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Friday, 10 July 2009

surely god is a book lover, or the security threat that is michael palin

Books or soldiers? The closure of Palfest literary festival 2009 by Israeli soldiers.

Surely God is a Lover is a Paul Kelly song. You can have a listen if you go to his homepage and register for the A-Z songs (free), then go to 'S' and download from there. The 'S' songs will only be up for a month. Thereafter you can download them from Robin Bell Books.

There would be others who would argue that Surely God is a Book Lover. I know there are many out there who love books more than life itself, figuratively speaking, whether they love or believe in God or not. Therefore, the following report even though a little old, should be as distressing to them as it is to me.
Walking miles in Palestinian feet
By Claire Messud June 29, 2009

I RECENTLY returned from a literary festival that was to have opened and closed in Jerusalem; but which, to our surprise, opened in France and closed in the United Kingdom.

Some 20-odd writers from the world over - including the popular British travel writer and comedian Michael Palin; Sweden’s preeminent thriller writer Henning Mankell; and Canada’s Giller Prize-winning M.G. Vassanji - found our events at Jerusalem’s Palestine National Theater shut down by machine-gun toting Israeli soldiers in flak jackets. On the first evening, with a Gallic flourish, Jean-Paul Ghoneim of the French Consulate opened the French Cultural Center impromptu, and hosted our event on nominally French soil: we paraded through the streets in our party clothes, bearing trays of canapés and looking, I’m sure, very threatening indeed.

By the festival’s closing night, the British Consul General Richard Makepeace had made plans to welcome us at the British Council - which was fitting because the British Council was the festival’s primary sponsor.

Closing night at the British Council

You might well ask how a bunch of novelists and nonfiction writers could be so dangerous as to require a military-ordained ban in a democratic country. I can’t tell you; except that our literary festival had the word “Palestine’’ in its title, and the use of this word in Jerusalem apparently constitutes a security threat. The city has been declared the Capital of Arab Culture for 2009, and according to Palestinians we met, the Jerusalem police have shut down more cultural events than they have permitted - including the timed release, by schoolchildren, of colored balloons in celebration of Al-Quds. Balloons are also a security risk.

During the week of the Palestine Festival of Literature (Palfest for short), we gave readings in Ramallah and Bethlehem as well as in Jerusalem, and taught workshops at universities in Ramallah, Jenin, and Hebron.

Panel in Bethlehem

We lumbered about in a great tour bus, repeatedly grateful for our foreign passports (nowhere have I been more conscious of the liberating power of my US citizenship); but still, privileged as we were, we waited interminably at borders and checkpoints, in the shadow of the vast, ugly hopelessness that is the Wall, under the panopticon scrutiny of the watchtowers. We answered questions barked by teenagers at the point of their guns. We got a very small taste of what it’s like to be Palestinian. Members of our group likened it to living under apartheid; to Orwell’s “1984’’; to Kafka. But none of these allusions fully conveys the disturbing psychological experiment currently perpetrated on Palestinians in the West Bank. Read more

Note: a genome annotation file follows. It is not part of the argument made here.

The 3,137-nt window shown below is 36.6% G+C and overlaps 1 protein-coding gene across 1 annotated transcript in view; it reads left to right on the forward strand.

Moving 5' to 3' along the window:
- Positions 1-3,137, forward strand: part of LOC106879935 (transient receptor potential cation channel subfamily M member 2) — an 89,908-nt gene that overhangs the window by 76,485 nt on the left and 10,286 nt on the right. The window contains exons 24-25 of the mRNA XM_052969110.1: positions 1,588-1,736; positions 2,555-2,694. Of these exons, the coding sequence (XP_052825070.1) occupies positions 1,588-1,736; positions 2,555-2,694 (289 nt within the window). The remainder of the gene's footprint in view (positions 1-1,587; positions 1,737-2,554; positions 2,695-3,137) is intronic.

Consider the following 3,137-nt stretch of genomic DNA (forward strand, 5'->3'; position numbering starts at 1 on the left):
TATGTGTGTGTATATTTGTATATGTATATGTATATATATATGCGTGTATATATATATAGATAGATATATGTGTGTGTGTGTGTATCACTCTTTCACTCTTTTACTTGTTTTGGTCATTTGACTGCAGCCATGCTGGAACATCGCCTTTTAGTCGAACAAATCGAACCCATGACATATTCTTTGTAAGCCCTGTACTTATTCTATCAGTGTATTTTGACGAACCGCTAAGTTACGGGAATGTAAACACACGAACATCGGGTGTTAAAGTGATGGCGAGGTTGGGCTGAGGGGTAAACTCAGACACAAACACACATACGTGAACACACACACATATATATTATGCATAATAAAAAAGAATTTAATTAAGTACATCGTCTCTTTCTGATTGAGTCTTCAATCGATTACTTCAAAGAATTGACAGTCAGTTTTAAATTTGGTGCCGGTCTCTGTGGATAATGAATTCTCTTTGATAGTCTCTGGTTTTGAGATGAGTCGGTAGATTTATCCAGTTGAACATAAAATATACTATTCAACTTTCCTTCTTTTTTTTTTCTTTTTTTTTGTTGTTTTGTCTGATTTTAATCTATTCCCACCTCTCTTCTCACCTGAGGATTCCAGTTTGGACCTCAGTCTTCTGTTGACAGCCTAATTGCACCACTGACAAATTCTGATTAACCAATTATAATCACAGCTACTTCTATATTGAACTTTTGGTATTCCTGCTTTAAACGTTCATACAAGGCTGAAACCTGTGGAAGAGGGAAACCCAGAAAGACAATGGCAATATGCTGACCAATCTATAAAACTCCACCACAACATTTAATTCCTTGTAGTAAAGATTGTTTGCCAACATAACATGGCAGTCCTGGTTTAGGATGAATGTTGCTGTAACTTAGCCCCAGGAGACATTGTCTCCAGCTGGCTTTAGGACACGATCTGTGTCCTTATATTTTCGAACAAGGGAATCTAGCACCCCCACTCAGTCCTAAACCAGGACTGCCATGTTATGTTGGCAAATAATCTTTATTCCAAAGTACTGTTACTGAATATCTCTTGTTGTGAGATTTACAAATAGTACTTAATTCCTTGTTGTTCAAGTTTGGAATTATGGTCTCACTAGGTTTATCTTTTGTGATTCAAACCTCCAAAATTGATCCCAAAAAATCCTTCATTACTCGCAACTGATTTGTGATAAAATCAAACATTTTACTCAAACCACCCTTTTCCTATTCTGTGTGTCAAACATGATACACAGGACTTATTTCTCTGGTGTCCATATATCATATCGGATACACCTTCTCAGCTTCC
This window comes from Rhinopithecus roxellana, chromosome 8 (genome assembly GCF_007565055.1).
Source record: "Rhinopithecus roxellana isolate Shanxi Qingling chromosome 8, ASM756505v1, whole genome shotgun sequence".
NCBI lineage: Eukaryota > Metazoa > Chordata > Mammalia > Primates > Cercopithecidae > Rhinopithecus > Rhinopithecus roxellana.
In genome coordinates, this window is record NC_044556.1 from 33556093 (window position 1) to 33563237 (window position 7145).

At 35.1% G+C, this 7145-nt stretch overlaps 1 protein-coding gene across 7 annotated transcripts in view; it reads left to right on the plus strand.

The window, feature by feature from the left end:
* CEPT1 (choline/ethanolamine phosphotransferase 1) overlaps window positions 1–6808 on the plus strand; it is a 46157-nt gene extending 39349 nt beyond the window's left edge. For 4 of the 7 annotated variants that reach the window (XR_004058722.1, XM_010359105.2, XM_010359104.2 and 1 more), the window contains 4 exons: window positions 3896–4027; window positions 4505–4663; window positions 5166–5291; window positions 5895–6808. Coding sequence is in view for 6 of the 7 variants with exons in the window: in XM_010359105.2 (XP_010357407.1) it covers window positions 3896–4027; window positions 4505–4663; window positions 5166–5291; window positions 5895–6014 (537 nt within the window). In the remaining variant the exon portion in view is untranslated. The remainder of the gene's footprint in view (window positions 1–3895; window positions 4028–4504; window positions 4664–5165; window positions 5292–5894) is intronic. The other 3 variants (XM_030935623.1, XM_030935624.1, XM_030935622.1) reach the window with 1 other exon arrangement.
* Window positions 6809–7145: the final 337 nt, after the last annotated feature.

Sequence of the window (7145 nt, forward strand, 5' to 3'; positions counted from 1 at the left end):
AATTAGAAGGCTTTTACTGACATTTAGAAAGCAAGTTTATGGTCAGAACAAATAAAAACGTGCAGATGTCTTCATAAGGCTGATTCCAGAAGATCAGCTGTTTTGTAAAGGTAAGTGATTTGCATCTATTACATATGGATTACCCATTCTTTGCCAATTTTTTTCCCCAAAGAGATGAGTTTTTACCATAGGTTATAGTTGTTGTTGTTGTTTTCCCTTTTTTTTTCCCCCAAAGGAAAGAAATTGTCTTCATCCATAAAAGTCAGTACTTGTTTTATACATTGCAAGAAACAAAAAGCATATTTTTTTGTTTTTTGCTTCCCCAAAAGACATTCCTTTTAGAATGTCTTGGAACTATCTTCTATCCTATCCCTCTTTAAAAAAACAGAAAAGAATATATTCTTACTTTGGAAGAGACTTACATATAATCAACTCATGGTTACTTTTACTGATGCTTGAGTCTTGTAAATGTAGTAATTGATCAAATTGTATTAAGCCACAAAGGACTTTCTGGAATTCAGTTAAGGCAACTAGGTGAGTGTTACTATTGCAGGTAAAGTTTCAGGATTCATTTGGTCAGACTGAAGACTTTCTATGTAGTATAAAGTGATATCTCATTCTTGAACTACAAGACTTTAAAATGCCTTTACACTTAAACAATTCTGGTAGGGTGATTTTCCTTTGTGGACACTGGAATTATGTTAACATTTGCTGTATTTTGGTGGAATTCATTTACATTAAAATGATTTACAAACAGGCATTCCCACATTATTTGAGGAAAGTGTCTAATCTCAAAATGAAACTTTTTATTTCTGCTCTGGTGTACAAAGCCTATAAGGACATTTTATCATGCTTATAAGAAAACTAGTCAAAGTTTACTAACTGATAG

Sonja Karkar from Australian Women for Palestine and Australians for Palestine, which first drew my attention to this article here (the photos in this article are from the AFP article) points out the following:
The closure occurred - according to an Israeli police spokesman and reported by The Guardian’s Micky Rosenfeld - because Israel believed it was organised or funded by the Palestinian Authority (PA), despite being supported by UNESCO and the British Council. Now, if Israel thought it was organised and funded by Hamas, it would have made more sense, but the PA, the governing body of the Palestinian state that US President Obama and other world leaders are so committed to seeing emerge? The PA that has just been offered $10 million in aid by our deputy prime Minister Julia Gillard? So much for that “shining light on the hill” democracy that journalists and politicians are all too eager to laud without questioning how that phrase ever came to be coined.

Similar news here of the prevention of a folklore and creative dance evening from convening in East Jerusalem.

El Funoun dance company

Sonja Karkar also points out that Israel has a cultural partnership with the Melbourne International Film Festival being held from 24 July – 9 August and is asking anyone who wants to help protest such a partnership to please contact AFP. Contact details can be found on their website, here.

There are many writers, performers, commenters, activists and so on who protest Israel's actions in the occupied Palestinian territories, despite the blanket support their governments seem to provide for all Israeli actions. Alice Walker, Adrienne Rich, Haruki Murakami and Naomi Klein are among them. There are many Israelis, themselves, who are not happy with the state sponsored terrorism, as it has been so eloquently put, since at least the seventies, regarding the well-detailed Israeli encroachment on Palestinian lands and lives every day, in every way.

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this cutie was taken by Crazyegg95 in 2005 and is from flickr